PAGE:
As soon as Bob Formisano decided to build a second home, he decided to partner with Riverbend Timber Framing. Bob, an architect by trade, already had a floor plan in mind and brought the concept and counted on Riverbend to refine the design and incorporate timber framing to complement the architecture.
"I wanted the home to highlight the best of what timber framing can be," Bob said, and the expertise of the design team at Riverbend didn’t let him down.
“Creative people get excited when you turn them lose on a project the way Bob did,” Marty Birkenkamp, a Riverbend lead designer, said. The result is a 3,242-square foot home that’s alive with visual interest, from the soaring great room to the smallest hallway.
Elaborately constructed timber bents in the great room create steeply arched trusses, giving the space a cathedral quality that’s enhanced by the light spilling in through its wall of windows.
Beams supporting the loft terminate in scrolled carving. Curved joists create an arched hallway. Walnut-stained braces and cherry pegs contrast beautifully with the fir posts and beams, highlighting the wood-to-wood, mortise and tenon joinery.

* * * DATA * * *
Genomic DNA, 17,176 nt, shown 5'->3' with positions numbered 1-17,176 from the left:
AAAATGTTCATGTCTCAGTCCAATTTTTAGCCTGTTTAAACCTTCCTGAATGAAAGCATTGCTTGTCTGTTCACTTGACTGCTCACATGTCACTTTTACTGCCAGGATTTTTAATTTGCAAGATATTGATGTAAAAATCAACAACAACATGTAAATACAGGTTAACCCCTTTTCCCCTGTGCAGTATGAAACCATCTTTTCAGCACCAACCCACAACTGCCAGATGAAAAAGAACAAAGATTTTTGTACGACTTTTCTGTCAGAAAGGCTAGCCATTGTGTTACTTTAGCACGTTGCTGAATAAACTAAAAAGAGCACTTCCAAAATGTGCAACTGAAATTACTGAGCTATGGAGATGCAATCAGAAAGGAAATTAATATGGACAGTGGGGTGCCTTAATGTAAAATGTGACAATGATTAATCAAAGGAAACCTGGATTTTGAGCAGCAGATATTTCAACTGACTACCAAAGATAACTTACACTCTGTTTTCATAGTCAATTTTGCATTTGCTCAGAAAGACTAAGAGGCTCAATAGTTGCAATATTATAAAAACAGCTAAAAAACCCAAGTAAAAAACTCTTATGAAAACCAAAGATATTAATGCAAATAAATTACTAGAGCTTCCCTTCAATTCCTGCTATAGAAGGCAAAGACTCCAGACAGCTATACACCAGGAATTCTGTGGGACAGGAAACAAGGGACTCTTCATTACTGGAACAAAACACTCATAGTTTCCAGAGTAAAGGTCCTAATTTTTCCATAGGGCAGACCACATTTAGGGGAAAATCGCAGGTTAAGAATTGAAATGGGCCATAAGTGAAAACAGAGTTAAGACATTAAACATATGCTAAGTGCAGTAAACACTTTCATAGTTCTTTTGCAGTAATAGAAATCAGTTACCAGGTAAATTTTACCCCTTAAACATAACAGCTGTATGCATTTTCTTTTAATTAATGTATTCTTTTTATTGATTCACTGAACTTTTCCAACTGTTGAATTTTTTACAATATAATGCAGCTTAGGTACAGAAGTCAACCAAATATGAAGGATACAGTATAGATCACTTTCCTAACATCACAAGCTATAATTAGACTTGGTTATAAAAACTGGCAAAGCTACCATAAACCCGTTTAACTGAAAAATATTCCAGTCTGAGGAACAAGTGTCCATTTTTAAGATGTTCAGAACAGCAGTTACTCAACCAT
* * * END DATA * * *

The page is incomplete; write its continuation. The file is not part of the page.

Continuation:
As for the homeowners, Bob and his wife Joni couldn’t be happier with the results. They wanted a warm, inviting place for friends and family to relax and reconnect, and say that’s exactly what they got. “We get the comment a lot that the house is big but it doesn’t feel big,” Bob said, “that’s just what we want to hear.”
Architectural Highlight: Open Spaces
One of the distinct advantages of traditional timber framing is the ability to create large open spaces within main living areas. Barns and cathedrals built hundreds of years ago used this trait to build magnificent interiors that could accommodate many, while letting in streams of light. Today that tradition continues in homes like the Formisano's.